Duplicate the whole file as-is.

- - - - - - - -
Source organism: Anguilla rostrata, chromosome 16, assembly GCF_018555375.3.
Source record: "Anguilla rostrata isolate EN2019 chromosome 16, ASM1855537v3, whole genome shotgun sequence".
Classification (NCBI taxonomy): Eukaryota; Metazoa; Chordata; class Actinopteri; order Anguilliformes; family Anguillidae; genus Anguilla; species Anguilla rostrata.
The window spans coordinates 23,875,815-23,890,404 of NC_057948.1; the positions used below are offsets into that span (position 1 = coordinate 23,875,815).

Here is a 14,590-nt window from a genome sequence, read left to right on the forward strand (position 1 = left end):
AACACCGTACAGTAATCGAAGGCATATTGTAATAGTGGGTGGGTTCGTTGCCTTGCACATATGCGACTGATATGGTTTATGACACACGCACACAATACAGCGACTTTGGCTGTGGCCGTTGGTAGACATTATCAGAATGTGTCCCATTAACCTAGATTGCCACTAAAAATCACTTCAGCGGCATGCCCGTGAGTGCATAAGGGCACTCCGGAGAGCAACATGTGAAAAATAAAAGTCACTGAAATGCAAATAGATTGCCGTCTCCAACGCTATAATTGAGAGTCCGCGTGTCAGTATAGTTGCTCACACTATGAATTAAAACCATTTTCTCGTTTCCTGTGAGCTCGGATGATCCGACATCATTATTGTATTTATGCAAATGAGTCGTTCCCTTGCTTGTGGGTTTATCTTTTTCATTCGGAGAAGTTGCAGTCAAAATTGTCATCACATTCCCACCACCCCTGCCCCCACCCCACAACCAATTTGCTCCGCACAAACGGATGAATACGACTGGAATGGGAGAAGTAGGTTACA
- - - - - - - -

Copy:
Source organism: Anguilla rostrata, chromosome 16, assembly GCF_018555375.3.
Source record: "Anguilla rostrata isolate EN2019 chromosome 16, ASM1855537v3, whole genome shotgun sequence".
Classification (NCBI taxonomy): Eukaryota; Metazoa; Chordata; class Actinopteri; order Anguilliformes; family Anguillidae; genus Anguilla; species Anguilla rostrata.
The window spans coordinates 23,875,815-23,890,404 of NC_057948.1; the positions used below are offsets into that span (position 1 = coordinate 23,875,815).

Here is a 14,590-nt window from a genome sequence, read left to right on the forward strand (position 1 = left end):
AACACCGTACAGTAATCGAAGGCATATTGTAATAGTGGGTGGGTTCGTTGCCTTGCACATATGCGACTGATATGGTTTATGACACACGCACACAATACAGCGACTTTGGCTGTGGCCGTTGGTAGACATTATCAGAATGTGTCCCATTAACCTAGATTGCCACTAAAAATCACTTCAGCGGCATGCCCGTGAGTGCATAAGGGCACTCCGGAGAGCAACATGTGAAAAATAAAAGTCACTGAAATGCAAATAGATTGCCGTCTCCAACGCTATAATTGAGAGTCCGCGTGTCAGTATAGTTGCTCACACTATGAATTAAAACCATTTTCTCGTTTCCTGTGAGCTCGGATGATCCGACATCATTATTGTATTTATGCAAATGAGTCGTTCCCTTGCTTGTGGGTTTATCTTTTTCATTCGGAGAAGTTGCAGTCAAAATTGTCATCACATTCCCACCACCCCTGCCCCCACCCCACAACCAATTTGCTCCGCACAAACGGATGAATACGACTGGAATGGGAGAAGTAGGTTACA